Valentina Vannicola was born in Rome in 1982. After graduating with a thesis on film theory from La Sapienza University of Rome, she got her diploma from the Roman School of Photography.
Her artistic practice refers back to the genre of staged photography, a contemporary photography trend which is aimed at presenting constructed scenes as real according to the dynamics of cinematography.
A fundamental character in her works since 2008 is literature, which inspires the artist to create shots with imaginary and suggestive settings, though still in a very traditional fashion.
Every shot portrays the mise-en-scene of a key fragment which is taken from famous literary works and interpreted in a very personal way. These works speak about her life: the favorite setting is Tolfa, a small city in the province of Rome where Valentina grew up, the characters participating in the reenactment of the story are her friends, relatives and other inhabitants of the town (the newsagent, the postman, the school janitor), while the composition of the mise-en-scene is strongly influenced by Asian cinematography and scenic design, which Valentina studied in-depth during her academic career.
The result is a photographic production which is coherent, touching, and able to catch the viewers’ attention to guide them through a completely personal reconstruction of the recreated event.
Photography is then for the artist a creative necessity: by using this tool, she is able to give life to literary images. And she does so with the very same knowledge of those who are fully aware of how to make a movie: this happens in one of her first series “The Princess and the Pea” (2009). With the employment of seven images, Valentina Vannicola brings us back to the main sequences of Andersen’s fable. The story is set in the Maremma Laziale and characters interpreting the different roles are her friends and relatives. The artist took care of the entire project, starting from the reading of the fable and following with the draft of a “storyboard” made up of preliminary sketches which hold the idea of the final shot composition. The collective participation of those who volunteer to be shot is extremely important: as a real work team, everyone strives to find “scenic” materials and to choose the most apt location, offering their viewpoints on the project, which turn out to be fundamental for the artist herself.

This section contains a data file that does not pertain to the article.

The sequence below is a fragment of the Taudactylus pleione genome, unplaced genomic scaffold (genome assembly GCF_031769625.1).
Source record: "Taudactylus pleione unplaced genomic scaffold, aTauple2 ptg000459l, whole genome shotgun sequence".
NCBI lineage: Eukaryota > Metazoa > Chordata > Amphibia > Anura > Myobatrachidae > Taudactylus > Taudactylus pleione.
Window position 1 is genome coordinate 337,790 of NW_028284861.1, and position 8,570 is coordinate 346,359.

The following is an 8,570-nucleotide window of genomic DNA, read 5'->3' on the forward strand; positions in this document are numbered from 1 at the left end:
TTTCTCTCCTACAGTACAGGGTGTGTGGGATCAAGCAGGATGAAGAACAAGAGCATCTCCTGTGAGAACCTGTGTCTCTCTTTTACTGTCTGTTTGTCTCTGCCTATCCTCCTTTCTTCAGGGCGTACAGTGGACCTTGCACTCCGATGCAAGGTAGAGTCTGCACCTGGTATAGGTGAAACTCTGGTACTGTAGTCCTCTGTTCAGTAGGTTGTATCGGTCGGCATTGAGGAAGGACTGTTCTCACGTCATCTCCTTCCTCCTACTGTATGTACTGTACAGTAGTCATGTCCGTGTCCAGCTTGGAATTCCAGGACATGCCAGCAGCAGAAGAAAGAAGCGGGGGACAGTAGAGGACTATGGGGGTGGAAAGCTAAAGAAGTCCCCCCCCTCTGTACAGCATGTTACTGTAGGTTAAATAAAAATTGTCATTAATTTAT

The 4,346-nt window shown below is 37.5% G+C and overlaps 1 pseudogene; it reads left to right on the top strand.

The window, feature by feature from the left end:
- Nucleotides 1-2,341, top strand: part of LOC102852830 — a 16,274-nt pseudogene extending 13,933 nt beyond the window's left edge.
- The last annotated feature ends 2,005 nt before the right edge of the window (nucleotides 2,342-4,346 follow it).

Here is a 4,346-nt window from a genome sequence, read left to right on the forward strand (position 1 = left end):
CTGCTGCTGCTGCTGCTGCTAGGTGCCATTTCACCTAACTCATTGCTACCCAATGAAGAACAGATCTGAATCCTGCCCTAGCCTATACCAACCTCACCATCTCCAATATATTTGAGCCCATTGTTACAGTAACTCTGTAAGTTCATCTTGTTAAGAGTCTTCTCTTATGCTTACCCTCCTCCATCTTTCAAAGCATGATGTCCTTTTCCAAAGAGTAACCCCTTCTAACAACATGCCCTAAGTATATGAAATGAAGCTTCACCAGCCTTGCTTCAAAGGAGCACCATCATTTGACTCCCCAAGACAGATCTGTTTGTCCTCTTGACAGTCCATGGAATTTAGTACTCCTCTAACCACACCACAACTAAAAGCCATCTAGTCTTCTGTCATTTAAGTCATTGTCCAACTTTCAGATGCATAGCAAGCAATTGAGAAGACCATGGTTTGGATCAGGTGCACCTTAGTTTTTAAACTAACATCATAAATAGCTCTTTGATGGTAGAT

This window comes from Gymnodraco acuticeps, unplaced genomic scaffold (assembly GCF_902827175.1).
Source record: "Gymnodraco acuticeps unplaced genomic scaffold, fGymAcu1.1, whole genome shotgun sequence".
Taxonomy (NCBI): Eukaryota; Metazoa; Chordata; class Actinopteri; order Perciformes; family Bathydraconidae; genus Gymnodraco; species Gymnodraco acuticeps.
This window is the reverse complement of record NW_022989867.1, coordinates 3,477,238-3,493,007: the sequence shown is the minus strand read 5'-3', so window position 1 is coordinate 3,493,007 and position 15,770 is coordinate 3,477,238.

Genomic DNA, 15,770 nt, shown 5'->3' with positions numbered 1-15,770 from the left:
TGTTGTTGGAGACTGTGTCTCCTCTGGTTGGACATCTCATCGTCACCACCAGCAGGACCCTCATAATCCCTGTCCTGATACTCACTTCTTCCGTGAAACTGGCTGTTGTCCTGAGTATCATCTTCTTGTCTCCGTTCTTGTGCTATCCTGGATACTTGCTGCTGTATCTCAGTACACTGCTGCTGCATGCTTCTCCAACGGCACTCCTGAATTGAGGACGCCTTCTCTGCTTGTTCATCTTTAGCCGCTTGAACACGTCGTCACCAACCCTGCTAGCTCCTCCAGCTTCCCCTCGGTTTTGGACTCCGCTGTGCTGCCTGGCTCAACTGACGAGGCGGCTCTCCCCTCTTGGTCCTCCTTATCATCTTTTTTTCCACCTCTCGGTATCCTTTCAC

Hence, every photographic shot comes from an intimate and personal study and creation stage, followed by the practical collective stage of the mise-en-scene. The photographic narrative summarizes with seven sequences the story of a princess who was able to prove her “regality” by realizing the presence of a pod hidden in her bed under a pile of twenty mattresses. Coming from the same period, the series Escape (2009) is inspired by Cervantes’ “Don Quixote de la Mancha”. The operational rules of personal study and active group participation are the same. In this case, the ironic element of the images is stronger than before, thanks also to the protagonist of the shots, who is a bored housewife captured while reading the picaresque novel while having a hot bath or riding her exercise bike, plunged into the protagonists’ bizarre adventures. The reference to Monicelli’s irreverent atmospheres in “L’Armata Brancaleone” is immediate: the woman imagines a scruffy hero confronting a flock of sheep, a fantasy which is in a way attached to her everyday life in a small town in the countryside.
In “Alice nel paese delle meraviglie”(Alice in Wonderland) (2009), the protagonist is a mature woman, closer to the “mom” model we all hold inside, and different from the character imagined by Carroll. The characters’ grotesque quality is very strong and always ironic, so that the White Rabbit and the Mad Hatter as well are embodied by adult inhabitants of Tolfa, who play along with Valentina Vannicola, allowing her to tell us something about her life, introducing to us characters and places she grew up with. The atmosphere, which is at times comical, sometimes clouds, making the setting more grotesque.